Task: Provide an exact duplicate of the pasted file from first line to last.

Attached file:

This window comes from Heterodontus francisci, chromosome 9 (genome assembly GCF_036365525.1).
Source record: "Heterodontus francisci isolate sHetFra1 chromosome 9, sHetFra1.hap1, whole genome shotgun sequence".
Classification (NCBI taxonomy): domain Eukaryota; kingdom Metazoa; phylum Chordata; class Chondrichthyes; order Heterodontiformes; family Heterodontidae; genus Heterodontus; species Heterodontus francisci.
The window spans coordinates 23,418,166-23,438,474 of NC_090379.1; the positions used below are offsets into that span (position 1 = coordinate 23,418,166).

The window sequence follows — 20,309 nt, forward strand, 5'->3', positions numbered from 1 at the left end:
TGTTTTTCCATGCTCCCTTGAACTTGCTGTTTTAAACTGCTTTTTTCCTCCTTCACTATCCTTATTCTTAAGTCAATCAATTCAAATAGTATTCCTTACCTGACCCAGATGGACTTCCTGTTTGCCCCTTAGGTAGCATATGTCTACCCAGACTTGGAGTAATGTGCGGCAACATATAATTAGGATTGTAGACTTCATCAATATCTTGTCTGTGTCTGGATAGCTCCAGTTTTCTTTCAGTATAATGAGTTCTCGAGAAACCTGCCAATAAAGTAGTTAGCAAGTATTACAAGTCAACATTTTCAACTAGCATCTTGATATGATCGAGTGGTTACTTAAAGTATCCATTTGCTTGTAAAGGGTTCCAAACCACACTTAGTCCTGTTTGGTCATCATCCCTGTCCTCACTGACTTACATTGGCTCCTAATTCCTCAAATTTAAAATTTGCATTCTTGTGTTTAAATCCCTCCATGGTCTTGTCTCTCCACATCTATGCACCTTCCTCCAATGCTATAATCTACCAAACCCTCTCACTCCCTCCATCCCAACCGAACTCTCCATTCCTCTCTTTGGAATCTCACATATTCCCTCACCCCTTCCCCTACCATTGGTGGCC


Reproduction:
This window comes from Heterodontus francisci, chromosome 9 (genome assembly GCF_036365525.1).
Source record: "Heterodontus francisci isolate sHetFra1 chromosome 9, sHetFra1.hap1, whole genome shotgun sequence".
Classification (NCBI taxonomy): domain Eukaryota; kingdom Metazoa; phylum Chordata; class Chondrichthyes; order Heterodontiformes; family Heterodontidae; genus Heterodontus; species Heterodontus francisci.
The window spans coordinates 23,418,166-23,438,474 of NC_090379.1; the positions used below are offsets into that span (position 1 = coordinate 23,418,166).

The window sequence follows — 20,309 nt, forward strand, 5'->3', positions numbered from 1 at the left end:
TGTTTTTCCATGCTCCCTTGAACTTGCTGTTTTAAACTGCTTTTTTCCTCCTTCACTATCCTTATTCTTAAGTCAATCAATTCAAATAGTATTCCTTACCTGACCCAGATGGACTTCCTGTTTGCCCCTTAGGTAGCATATGTCTACCCAGACTTGGAGTAATGTGCGGCAACATATAATTAGGATTGTAGACTTCATCAATATCTTGTCTGTGTCTGGATAGCTCCAGTTTTCTTTCAGTATAATGAGTTCTCGAGAAACCTGCCAATAAAGTAGTTAGCAAGTATTACAAGTCAACATTTTCAACTAGCATCTTGATATGATCGAGTGGTTACTTAAAGTATCCATTTGCTTGTAAAGGGTTCCAAACCACACTTAGTCCTGTTTGGTCATCATCCCTGTCCTCACTGACTTACATTGGCTCCTAATTCCTCAAATTTAAAATTTGCATTCTTGTGTTTAAATCCCTCCATGGTCTTGTCTCTCCACATCTATGCACCTTCCTCCAATGCTATAATCTACCAAACCCTCTCACTCCCTCCATCCCAACCGAACTCTCCATTCCTCTCTTTGGAATCTCACATATTCCCTCACCCCTTCCCCTACCATTGGTGGCC